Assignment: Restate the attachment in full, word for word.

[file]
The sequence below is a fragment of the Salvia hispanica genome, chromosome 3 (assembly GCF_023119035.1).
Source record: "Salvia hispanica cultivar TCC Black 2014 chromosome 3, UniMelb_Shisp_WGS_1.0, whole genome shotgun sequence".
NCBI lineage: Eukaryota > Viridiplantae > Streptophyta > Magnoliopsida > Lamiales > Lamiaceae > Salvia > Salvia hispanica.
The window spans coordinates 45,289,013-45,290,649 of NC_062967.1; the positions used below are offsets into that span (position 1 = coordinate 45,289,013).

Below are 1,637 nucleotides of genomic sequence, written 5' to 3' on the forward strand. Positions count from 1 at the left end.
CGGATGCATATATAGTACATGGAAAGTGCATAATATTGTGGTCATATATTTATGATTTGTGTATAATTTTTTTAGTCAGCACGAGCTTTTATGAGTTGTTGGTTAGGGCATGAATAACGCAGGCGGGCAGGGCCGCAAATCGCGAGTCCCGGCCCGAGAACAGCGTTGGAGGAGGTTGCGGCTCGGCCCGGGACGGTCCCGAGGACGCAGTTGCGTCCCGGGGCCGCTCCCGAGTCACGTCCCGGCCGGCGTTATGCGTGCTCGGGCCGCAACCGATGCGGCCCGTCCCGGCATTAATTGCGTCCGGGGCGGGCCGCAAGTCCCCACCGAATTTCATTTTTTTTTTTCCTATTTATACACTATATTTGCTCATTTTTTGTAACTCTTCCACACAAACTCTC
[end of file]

The sequence below is a fragment of the Salvia hispanica genome, chromosome 3 (assembly GCF_023119035.1).
Source record: "Salvia hispanica cultivar TCC Black 2014 chromosome 3, UniMelb_Shisp_WGS_1.0, whole genome shotgun sequence".
NCBI lineage: Eukaryota > Viridiplantae > Streptophyta > Magnoliopsida > Lamiales > Lamiaceae > Salvia > Salvia hispanica.
The window spans coordinates 45,289,013-45,290,649 of NC_062967.1; the positions used below are offsets into that span (position 1 = coordinate 45,289,013).

Below are 1,637 nucleotides of genomic sequence, written 5' to 3' on the forward strand. Positions count from 1 at the left end.
CGGATGCATATATAGTACATGGAAAGTGCATAATATTGTGGTCATATATTTATGATTTGTGTATAATTTTTTTAGTCAGCACGAGCTTTTATGAGTTGTTGGTTAGGGCATGAATAACGCAGGCGGGCAGGGCCGCAAATCGCGAGTCCCGGCCCGAGAACAGCGTTGGAGGAGGTTGCGGCTCGGCCCGGGACGGTCCCGAGGACGCAGTTGCGTCCCGGGGCCGCTCCCGAGTCACGTCCCGGCCGGCGTTATGCGTGCTCGGGCCGCAACCGATGCGGCCCGTCCCGGCATTAATTGCGTCCGGGGCGGGCCGCAAGTCCCCACCGAATTTCATTTTTTTTTTTCCTATTTATACACTATATTTGCTCATTTTTTGTAACTCTTCCACACAAACTCTC